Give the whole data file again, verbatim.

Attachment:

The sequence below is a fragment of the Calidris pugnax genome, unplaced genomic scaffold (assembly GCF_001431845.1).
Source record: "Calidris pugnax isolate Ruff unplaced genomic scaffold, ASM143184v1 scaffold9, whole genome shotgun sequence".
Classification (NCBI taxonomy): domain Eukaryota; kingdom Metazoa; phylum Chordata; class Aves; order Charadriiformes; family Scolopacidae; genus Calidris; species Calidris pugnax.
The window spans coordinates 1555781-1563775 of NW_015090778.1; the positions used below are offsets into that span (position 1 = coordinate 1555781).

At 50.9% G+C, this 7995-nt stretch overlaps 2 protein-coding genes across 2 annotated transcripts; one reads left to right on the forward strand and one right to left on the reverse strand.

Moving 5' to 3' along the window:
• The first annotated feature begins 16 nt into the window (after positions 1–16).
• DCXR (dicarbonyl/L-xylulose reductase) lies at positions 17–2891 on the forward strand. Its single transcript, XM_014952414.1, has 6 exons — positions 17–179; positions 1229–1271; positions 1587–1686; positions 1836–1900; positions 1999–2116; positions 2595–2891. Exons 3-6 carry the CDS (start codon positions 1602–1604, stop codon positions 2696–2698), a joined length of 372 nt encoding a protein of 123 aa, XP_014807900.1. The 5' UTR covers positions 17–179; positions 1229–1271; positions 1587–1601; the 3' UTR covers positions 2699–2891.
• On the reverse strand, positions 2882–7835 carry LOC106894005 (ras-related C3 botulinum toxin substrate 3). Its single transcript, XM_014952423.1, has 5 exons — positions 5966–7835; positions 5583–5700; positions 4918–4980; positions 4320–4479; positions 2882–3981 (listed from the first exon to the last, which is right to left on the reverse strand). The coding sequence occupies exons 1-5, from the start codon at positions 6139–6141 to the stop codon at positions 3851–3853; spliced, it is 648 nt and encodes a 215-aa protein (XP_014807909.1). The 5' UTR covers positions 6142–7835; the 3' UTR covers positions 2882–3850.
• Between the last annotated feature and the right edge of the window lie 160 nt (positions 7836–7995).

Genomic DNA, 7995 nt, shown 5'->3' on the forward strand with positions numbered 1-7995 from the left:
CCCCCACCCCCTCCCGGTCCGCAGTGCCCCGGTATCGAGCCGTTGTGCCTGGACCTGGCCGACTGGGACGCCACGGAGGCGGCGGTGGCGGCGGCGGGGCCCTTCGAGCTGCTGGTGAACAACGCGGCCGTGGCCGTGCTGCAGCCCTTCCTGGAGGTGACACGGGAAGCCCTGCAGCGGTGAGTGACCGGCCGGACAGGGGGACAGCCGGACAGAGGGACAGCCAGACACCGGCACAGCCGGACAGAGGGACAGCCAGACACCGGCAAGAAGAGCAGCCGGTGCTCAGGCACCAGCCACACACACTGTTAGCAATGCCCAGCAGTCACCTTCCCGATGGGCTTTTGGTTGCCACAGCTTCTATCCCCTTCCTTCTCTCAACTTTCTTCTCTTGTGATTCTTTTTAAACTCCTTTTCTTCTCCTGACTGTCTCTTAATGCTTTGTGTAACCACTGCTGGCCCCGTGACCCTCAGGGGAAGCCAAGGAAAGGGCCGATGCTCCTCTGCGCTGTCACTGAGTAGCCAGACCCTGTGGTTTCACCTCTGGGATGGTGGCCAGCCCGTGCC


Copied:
The sequence below is a fragment of the Calidris pugnax genome, unplaced genomic scaffold (assembly GCF_001431845.1).
Source record: "Calidris pugnax isolate Ruff unplaced genomic scaffold, ASM143184v1 scaffold9, whole genome shotgun sequence".
Classification (NCBI taxonomy): domain Eukaryota; kingdom Metazoa; phylum Chordata; class Aves; order Charadriiformes; family Scolopacidae; genus Calidris; species Calidris pugnax.
The window spans coordinates 1555781-1563775 of NW_015090778.1; the positions used below are offsets into that span (position 1 = coordinate 1555781).

At 50.9% G+C, this 7995-nt stretch overlaps 2 protein-coding genes across 2 annotated transcripts; one reads left to right on the forward strand and one right to left on the reverse strand.

Moving 5' to 3' along the window:
• The first annotated feature begins 16 nt into the window (after positions 1–16).
• DCXR (dicarbonyl/L-xylulose reductase) lies at positions 17–2891 on the forward strand. Its single transcript, XM_014952414.1, has 6 exons — positions 17–179; positions 1229–1271; positions 1587–1686; positions 1836–1900; positions 1999–2116; positions 2595–2891. Exons 3-6 carry the CDS (start codon positions 1602–1604, stop codon positions 2696–2698), a joined length of 372 nt encoding a protein of 123 aa, XP_014807900.1. The 5' UTR covers positions 17–179; positions 1229–1271; positions 1587–1601; the 3' UTR covers positions 2699–2891.
• On the reverse strand, positions 2882–7835 carry LOC106894005 (ras-related C3 botulinum toxin substrate 3). Its single transcript, XM_014952423.1, has 5 exons — positions 5966–7835; positions 5583–5700; positions 4918–4980; positions 4320–4479; positions 2882–3981 (listed from the first exon to the last, which is right to left on the reverse strand). The coding sequence occupies exons 1-5, from the start codon at positions 6139–6141 to the stop codon at positions 3851–3853; spliced, it is 648 nt and encodes a 215-aa protein (XP_014807909.1). The 5' UTR covers positions 6142–7835; the 3' UTR covers positions 2882–3850.
• Between the last annotated feature and the right edge of the window lie 160 nt (positions 7836–7995).

Genomic DNA, 7995 nt, shown 5'->3' on the forward strand with positions numbered 1-7995 from the left:
CCCCCACCCCCTCCCGGTCCGCAGTGCCCCGGTATCGAGCCGTTGTGCCTGGACCTGGCCGACTGGGACGCCACGGAGGCGGCGGTGGCGGCGGCGGGGCCCTTCGAGCTGCTGGTGAACAACGCGGCCGTGGCCGTGCTGCAGCCCTTCCTGGAGGTGACACGGGAAGCCCTGCAGCGGTGAGTGACCGGCCGGACAGGGGGACAGCCGGACAGAGGGACAGCCAGACACCGGCACAGCCGGACAGAGGGACAGCCAGACACCGGCAAGAAGAGCAGCCGGTGCTCAGGCACCAGCCACACACACTGTTAGCAATGCCCAGCAGTCACCTTCCCGATGGGCTTTTGGTTGCCACAGCTTCTATCCCCTTCCTTCTCTCAACTTTCTTCTCTTGTGATTCTTTTTAAACTCCTTTTCTTCTCCTGACTGTCTCTTAATGCTTTGTGTAACCACTGCTGGCCCCGTGACCCTCAGGGGAAGCCAAGGAAAGGGCCGATGCTCCTCTGCGCTGTCACTGAGTAGCCAGACCCTGTGGTTTCACCTCTGGGATGGTGGCCAGCCCGTGCC